GonzoF1 wrote:One thing that may not be that widely known is the amount of rampant racism and discrimination that still exists there. If you are not a native Hawaiian, good luck getting a job or being treated like anything but a second-class citizen.
First sentence is right, second sentence is dead wrong.* It's actually the other way round.* The "native" Hawaiians are very near the bottom of the economic scale and other than a more recent move toward trying to get "reparations" like the native tribes and blacks on the mainland, they are still at or near the bottom of the economic scale.* This was true in 1955 when we moved over there, it was true in 1979 when I left, and according to people I used to work with who have just recently moved to the PNW, it is still true today.
The "scale" in Hawaii goes like this, from the top down.
1. Chinese-Americans who actually own everything-- land, companies, banks, etc.
2.* Caucasians (haoles) who manage and run everything.
3.* Japanese-Americans who do everything in terms of office jobs, store clerks, broadcast engineers, etc.
4.* When I lived there the Filipinos were moving up the social scale as their position as the agricultural labor force was filled by Portuguese.* Agriculture is almost completely gone now, so I'm not sure today where the Filipinos and Portuguese sit on the economic and social scale.* Probably about even with the Japanese-Americans I'm guessing.
5.* Samoans.* Hawaii has a large Samoan population.* They were the "tough" ones who you don''t mess with or go into their neighborhoods at night.* The ones who work tend to have menial jobs.* When I lived there they had an absolute lock on the palm tree trimming business.* This is a major industry in Hawaii because palm trees on public property cannot achieve maturity with their coconuts because of the extreme danger to people below if the the coconuts start to fall.* So the coconuts have to be removed manually and given the vast number of them and the year-round growing season, trimming them a full-time profession.* The business is pretty lucrative and when I was there anyone who was not Samoan and who tried to get in on this business simpy "disappeared."* But outside of the tree-trimming work, Samoans didn't do much.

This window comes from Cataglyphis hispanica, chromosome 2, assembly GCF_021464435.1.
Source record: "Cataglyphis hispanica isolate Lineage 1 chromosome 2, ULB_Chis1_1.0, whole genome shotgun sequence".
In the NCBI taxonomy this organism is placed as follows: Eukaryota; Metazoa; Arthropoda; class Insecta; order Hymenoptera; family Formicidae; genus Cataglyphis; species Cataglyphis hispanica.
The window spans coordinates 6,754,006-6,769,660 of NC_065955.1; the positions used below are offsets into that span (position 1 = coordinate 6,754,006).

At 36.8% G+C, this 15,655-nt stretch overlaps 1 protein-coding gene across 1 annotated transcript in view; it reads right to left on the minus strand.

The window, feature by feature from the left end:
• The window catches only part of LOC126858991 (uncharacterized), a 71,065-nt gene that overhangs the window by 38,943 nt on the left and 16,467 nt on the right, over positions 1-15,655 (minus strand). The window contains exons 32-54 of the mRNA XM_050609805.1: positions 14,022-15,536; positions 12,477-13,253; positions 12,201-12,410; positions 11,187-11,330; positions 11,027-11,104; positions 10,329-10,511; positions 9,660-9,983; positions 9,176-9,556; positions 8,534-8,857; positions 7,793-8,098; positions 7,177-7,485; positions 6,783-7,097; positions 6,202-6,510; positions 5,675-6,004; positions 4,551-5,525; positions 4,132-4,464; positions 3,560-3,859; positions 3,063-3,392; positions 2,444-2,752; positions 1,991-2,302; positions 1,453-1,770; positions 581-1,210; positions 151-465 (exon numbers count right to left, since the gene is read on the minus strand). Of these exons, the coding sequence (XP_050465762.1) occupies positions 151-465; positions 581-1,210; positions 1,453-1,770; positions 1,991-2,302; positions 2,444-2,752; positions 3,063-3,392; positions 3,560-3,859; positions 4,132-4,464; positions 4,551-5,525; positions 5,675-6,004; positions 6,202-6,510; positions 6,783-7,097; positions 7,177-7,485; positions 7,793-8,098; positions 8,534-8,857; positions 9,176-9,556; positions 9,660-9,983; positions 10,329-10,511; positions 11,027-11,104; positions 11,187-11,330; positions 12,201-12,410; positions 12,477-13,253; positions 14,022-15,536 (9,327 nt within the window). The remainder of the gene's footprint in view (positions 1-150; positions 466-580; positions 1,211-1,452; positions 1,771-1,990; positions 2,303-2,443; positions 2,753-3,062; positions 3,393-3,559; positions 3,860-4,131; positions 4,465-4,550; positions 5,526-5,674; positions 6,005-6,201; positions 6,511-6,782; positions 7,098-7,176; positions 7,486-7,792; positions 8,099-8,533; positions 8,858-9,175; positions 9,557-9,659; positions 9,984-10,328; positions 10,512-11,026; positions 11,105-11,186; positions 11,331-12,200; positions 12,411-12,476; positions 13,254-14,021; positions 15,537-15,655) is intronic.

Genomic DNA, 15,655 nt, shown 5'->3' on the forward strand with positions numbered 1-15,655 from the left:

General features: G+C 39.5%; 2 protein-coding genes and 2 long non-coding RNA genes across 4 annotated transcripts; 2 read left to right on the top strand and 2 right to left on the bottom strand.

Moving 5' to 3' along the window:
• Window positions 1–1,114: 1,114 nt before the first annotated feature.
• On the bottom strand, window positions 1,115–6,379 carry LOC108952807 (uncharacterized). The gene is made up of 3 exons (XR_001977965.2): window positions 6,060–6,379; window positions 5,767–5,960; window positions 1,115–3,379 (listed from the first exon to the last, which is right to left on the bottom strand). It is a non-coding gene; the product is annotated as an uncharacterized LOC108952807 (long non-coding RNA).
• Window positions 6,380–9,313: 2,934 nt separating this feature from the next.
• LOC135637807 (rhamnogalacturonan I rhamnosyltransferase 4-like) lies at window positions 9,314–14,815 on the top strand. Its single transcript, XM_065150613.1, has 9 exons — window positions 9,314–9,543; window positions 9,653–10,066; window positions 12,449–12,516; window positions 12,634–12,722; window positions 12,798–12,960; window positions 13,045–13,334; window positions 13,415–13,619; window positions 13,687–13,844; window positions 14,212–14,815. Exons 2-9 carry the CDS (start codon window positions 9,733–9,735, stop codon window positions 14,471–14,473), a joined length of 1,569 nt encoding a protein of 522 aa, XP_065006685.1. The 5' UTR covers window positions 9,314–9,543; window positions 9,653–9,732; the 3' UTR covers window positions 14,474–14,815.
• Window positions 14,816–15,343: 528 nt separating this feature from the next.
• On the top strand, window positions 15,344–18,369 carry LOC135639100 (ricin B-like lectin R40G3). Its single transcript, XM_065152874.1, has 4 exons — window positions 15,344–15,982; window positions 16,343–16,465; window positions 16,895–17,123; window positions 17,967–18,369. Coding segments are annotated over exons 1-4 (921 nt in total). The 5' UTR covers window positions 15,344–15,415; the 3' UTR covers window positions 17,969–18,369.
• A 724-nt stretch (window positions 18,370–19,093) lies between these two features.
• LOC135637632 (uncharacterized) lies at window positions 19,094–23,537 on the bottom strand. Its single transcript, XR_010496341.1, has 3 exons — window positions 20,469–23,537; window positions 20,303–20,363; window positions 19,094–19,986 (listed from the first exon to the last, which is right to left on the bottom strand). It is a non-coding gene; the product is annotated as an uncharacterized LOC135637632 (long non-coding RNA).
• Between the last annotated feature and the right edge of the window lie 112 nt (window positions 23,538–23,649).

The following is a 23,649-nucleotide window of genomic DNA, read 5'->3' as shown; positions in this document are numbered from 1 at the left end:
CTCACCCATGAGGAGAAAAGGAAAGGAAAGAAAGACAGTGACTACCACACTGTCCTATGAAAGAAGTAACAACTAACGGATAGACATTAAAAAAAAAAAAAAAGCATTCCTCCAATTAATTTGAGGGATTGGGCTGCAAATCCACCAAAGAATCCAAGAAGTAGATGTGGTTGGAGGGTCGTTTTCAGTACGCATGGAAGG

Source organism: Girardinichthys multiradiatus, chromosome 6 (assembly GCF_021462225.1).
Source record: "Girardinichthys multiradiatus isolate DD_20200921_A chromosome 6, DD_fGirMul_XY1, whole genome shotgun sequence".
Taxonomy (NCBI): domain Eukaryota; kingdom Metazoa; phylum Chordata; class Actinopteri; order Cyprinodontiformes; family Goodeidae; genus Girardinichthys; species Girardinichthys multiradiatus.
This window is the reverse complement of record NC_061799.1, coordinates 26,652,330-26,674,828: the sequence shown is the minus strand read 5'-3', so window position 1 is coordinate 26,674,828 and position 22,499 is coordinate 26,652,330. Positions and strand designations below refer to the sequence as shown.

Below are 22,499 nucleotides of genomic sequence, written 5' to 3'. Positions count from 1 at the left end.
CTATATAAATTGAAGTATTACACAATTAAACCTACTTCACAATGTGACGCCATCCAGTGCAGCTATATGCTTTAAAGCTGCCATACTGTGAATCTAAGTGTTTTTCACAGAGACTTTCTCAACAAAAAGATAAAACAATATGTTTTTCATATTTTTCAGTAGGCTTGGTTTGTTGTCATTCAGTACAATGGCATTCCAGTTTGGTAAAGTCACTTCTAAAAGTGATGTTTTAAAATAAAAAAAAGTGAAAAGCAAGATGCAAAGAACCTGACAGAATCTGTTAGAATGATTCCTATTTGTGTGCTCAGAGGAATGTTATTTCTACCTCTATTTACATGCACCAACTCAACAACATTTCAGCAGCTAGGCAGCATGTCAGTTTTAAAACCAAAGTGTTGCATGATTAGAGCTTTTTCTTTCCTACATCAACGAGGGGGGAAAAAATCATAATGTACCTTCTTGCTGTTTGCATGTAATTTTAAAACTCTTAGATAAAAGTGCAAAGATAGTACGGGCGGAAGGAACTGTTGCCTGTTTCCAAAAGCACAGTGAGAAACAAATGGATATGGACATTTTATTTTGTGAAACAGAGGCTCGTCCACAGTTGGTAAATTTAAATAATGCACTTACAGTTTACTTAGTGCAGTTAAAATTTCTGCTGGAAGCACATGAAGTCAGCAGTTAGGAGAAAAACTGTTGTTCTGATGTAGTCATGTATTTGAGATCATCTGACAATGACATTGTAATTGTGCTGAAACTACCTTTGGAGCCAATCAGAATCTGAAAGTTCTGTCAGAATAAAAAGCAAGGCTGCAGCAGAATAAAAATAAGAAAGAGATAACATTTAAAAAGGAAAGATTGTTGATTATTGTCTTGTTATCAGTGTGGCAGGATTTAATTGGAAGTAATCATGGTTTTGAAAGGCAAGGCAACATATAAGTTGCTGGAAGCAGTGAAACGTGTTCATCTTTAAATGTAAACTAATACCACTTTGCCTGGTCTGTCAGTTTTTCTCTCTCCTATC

6.* Hawaiians.* The people who can trace their roots back to the Hawaiians who inhabited the islands first enjoy a very high social status because the islands' history is much revered by everyone.* But they were at the absolute bottom of the economic scale and from what I hear still are as a generality.* There are a number of reasons for this.
Obviously people from these six "groups" marry each other and their kids reflect all sorts of things.* So the common term for describing anyone who wasn't obvioulsy a caucasian (called haole over there, which is the Hawaiian word for white) is "local."** It's not a derogatory term, it's a way of physically describing somebody.* "He's a local guy," means that he's not a haole.
In the broader context "local" means an established resident.* So if your friend's statement is modified to read, "If you are not a local, good luck getting a job...." that is correct.* "Local" includes everyone listed above.* And your friend is correct in that, for the most part, locals automatically don't like newcomers.* Obviously a newcomer can live there long enough to earn "local" status at which point they are one and will dislike the newcomers as much as all the other locals.
And of course the absolute bottom of the barrel are tourists.* It's ironic that the same people who today provide the bulk of the state's income (they didn't when I first moved there, the military did) are the most despised people on the planet in Hawaii.* The locals aren't stupid--- they treat the tourists nice to their faces (usually) because they know what pays the bills.* But outside of that, tourists are despised with a ferocity you have to experience to believe.* I and the people I worked with in television were no different.
So... melting pot of the Pacific, as the Hawaii Visitor's Bureau used to say, it ain't.